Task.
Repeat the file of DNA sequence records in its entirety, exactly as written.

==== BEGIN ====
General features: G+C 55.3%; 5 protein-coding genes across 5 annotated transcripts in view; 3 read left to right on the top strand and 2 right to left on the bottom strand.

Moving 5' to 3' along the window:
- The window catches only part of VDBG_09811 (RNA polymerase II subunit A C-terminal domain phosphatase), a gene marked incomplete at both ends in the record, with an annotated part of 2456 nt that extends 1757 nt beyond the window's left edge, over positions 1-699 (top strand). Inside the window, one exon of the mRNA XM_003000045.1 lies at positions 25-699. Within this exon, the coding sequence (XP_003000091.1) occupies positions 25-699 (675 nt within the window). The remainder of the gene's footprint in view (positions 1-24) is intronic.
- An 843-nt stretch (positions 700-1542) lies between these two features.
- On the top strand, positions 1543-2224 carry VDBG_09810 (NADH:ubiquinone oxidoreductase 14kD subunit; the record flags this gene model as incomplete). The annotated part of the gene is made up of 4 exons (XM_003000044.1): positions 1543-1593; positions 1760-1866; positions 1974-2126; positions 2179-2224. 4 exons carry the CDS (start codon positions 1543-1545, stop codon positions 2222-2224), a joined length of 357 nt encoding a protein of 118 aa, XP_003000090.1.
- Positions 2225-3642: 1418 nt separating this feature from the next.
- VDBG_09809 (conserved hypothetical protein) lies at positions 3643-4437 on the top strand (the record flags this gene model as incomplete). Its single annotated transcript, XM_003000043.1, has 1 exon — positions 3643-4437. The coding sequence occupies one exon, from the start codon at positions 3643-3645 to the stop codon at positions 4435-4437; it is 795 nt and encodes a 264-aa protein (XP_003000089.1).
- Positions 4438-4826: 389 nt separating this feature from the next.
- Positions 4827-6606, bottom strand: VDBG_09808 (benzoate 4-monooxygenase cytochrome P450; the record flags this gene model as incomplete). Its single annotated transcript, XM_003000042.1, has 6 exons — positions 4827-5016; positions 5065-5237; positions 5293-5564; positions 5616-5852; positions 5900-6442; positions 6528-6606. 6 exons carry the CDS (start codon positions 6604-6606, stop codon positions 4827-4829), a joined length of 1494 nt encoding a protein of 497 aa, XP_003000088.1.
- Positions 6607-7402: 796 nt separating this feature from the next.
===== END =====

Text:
General features: G+C 55.3%; 5 protein-coding genes across 5 annotated transcripts in view; 3 read left to right on the top strand and 2 right to left on the bottom strand.

Moving 5' to 3' along the window:
- The window catches only part of VDBG_09811 (RNA polymerase II subunit A C-terminal domain phosphatase), a gene marked incomplete at both ends in the record, with an annotated part of 2456 nt that extends 1757 nt beyond the window's left edge, over positions 1-699 (top strand). Inside the window, one exon of the mRNA XM_003000045.1 lies at positions 25-699. Within this exon, the coding sequence (XP_003000091.1) occupies positions 25-699 (675 nt within the window). The remainder of the gene's footprint in view (positions 1-24) is intronic.
- An 843-nt stretch (positions 700-1542) lies between these two features.
- On the top strand, positions 1543-2224 carry VDBG_09810 (NADH:ubiquinone oxidoreductase 14kD subunit; the record flags this gene model as incomplete). The annotated part of the gene is made up of 4 exons (XM_003000044.1): positions 1543-1593; positions 1760-1866; positions 1974-2126; positions 2179-2224. 4 exons carry the CDS (start codon positions 1543-1545, stop codon positions 2222-2224), a joined length of 357 nt encoding a protein of 118 aa, XP_003000090.1.
- Positions 2225-3642: 1418 nt separating this feature from the next.
- VDBG_09809 (conserved hypothetical protein) lies at positions 3643-4437 on the top strand (the record flags this gene model as incomplete). Its single annotated transcript, XM_003000043.1, has 1 exon — positions 3643-4437. The coding sequence occupies one exon, from the start codon at positions 3643-3645 to the stop codon at positions 4435-4437; it is 795 nt and encodes a 264-aa protein (XP_003000089.1).
- Positions 4438-4826: 389 nt separating this feature from the next.
- Positions 4827-6606, bottom strand: VDBG_09808 (benzoate 4-monooxygenase cytochrome P450; the record flags this gene model as incomplete). Its single annotated transcript, XM_003000042.1, has 6 exons — positions 4827-5016; positions 5065-5237; positions 5293-5564; positions 5616-5852; positions 5900-6442; positions 6528-6606. 6 exons carry the CDS (start codon positions 6604-6606, stop codon positions 4827-4829), a joined length of 1494 nt encoding a protein of 497 aa, XP_003000088.1.
- Positions 6607-7402: 796 nt separating this feature from the next.